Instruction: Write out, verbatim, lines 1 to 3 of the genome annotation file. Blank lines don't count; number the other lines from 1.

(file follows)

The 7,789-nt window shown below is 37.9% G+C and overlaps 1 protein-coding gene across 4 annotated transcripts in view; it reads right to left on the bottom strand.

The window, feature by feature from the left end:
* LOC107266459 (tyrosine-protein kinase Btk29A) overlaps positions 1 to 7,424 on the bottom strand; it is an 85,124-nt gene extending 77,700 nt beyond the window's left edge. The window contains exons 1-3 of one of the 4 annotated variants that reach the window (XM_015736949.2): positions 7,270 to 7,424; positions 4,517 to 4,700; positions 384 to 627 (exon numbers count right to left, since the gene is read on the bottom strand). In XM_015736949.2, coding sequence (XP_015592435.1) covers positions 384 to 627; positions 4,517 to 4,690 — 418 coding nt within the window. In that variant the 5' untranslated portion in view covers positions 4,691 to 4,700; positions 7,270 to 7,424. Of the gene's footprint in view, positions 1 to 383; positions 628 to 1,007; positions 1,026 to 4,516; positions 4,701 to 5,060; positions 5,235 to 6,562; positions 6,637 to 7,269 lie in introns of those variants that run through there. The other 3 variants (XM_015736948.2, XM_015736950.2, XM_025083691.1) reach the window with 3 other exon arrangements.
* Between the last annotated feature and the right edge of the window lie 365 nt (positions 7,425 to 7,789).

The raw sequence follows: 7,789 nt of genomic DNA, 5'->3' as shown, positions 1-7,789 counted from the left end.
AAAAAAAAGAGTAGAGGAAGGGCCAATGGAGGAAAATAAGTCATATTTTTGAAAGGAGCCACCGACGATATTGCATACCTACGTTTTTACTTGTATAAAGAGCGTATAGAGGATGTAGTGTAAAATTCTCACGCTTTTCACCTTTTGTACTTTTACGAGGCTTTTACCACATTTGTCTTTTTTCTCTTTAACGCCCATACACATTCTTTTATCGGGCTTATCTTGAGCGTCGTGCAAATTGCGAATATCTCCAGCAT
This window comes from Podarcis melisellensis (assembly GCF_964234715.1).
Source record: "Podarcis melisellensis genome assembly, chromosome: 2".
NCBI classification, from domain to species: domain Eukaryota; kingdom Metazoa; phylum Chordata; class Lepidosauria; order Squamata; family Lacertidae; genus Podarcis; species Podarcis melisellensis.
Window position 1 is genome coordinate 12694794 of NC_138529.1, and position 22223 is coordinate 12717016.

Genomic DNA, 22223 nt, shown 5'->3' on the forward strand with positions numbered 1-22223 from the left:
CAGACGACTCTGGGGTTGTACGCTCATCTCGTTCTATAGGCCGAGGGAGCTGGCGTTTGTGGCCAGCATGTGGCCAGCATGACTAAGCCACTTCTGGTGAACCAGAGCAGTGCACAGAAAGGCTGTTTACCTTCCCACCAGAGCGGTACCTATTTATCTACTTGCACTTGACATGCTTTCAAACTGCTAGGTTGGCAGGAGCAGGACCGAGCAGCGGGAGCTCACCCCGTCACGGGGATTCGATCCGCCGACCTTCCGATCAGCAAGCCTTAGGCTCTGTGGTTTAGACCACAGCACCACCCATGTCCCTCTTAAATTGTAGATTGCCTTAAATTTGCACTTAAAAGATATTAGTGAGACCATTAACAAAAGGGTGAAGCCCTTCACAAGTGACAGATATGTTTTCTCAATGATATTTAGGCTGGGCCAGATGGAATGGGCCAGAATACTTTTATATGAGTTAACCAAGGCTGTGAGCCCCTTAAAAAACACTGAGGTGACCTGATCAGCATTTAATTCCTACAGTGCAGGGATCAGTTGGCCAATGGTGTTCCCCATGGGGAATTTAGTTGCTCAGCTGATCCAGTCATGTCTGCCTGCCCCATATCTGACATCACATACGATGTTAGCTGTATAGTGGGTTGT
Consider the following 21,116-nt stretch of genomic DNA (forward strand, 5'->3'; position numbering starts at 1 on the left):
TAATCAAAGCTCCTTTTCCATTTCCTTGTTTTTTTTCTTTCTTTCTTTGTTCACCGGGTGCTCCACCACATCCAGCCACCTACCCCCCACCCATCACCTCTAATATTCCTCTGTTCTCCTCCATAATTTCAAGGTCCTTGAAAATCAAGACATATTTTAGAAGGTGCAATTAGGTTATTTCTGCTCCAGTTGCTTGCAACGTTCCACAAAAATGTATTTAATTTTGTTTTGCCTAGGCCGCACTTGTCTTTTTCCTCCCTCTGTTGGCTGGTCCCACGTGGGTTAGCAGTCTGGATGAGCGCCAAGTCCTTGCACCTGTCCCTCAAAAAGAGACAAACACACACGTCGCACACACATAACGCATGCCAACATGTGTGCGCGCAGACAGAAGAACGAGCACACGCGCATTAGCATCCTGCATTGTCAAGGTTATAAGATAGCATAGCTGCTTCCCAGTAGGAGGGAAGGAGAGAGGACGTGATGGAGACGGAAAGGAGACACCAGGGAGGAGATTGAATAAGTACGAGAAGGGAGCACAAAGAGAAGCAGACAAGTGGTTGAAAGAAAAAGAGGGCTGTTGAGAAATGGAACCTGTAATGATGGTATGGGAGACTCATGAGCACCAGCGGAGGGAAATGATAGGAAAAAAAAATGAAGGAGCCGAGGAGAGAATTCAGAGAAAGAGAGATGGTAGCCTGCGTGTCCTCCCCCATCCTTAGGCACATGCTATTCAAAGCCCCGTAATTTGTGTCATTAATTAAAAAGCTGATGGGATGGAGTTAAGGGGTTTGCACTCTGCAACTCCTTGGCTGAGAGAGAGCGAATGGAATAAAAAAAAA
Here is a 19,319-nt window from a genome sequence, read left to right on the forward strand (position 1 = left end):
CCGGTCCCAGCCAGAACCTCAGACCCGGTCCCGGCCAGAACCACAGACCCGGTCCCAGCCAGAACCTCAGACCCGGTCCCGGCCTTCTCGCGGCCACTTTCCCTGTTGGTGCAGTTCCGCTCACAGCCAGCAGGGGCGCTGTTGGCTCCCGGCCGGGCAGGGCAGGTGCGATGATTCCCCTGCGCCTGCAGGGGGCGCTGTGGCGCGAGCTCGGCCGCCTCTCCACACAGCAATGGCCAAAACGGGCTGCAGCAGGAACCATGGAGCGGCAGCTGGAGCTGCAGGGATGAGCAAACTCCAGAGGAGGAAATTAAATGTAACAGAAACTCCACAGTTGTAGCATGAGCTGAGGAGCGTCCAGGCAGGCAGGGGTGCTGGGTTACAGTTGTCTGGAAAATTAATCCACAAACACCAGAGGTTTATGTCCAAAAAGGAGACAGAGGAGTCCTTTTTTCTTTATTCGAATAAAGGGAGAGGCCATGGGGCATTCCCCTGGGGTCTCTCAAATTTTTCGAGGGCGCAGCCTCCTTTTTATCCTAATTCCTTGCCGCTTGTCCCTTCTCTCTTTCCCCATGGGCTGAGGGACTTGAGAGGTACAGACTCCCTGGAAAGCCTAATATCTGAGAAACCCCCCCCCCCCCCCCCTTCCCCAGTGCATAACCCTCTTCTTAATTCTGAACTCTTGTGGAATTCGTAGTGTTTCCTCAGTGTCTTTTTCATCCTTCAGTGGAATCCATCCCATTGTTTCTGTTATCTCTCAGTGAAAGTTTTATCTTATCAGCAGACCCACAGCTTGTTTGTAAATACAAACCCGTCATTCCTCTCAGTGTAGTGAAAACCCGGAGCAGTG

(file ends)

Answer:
The 7,789-nt window shown below is 37.9% G+C and overlaps 1 protein-coding gene across 4 annotated transcripts in view; it reads right to left on the bottom strand.

The window, feature by feature from the left end:
* LOC107266459 (tyrosine-protein kinase Btk29A) overlaps positions 1 to 7,424 on the bottom strand; it is an 85,124-nt gene extending 77,700 nt beyond the window's left edge. The window contains exons 1-3 of one of the 4 annotated variants that reach the window (XM_015736949.2): positions 7,270 to 7,424; positions 4,517 to 4,700; positions 384 to 627 (exon numbers count right to left, since the gene is read on the bottom strand). In XM_015736949.2, coding sequence (XP_015592435.1) covers positions 384 to 627; positions 4,517 to 4,690 — 418 coding nt within the window. In that variant the 5' untranslated portion in view covers positions 4,691 to 4,700; positions 7,270 to 7,424. Of the gene's footprint in view, positions 1 to 383; positions 628 to 1,007; positions 1,026 to 4,516; positions 4,701 to 5,060; positions 5,235 to 6,562; positions 6,637 to 7,269 lie in introns of those variants that run through there. The other 3 variants (XM_015736948.2, XM_015736950.2, XM_025083691.1) reach the window with 3 other exon arrangements.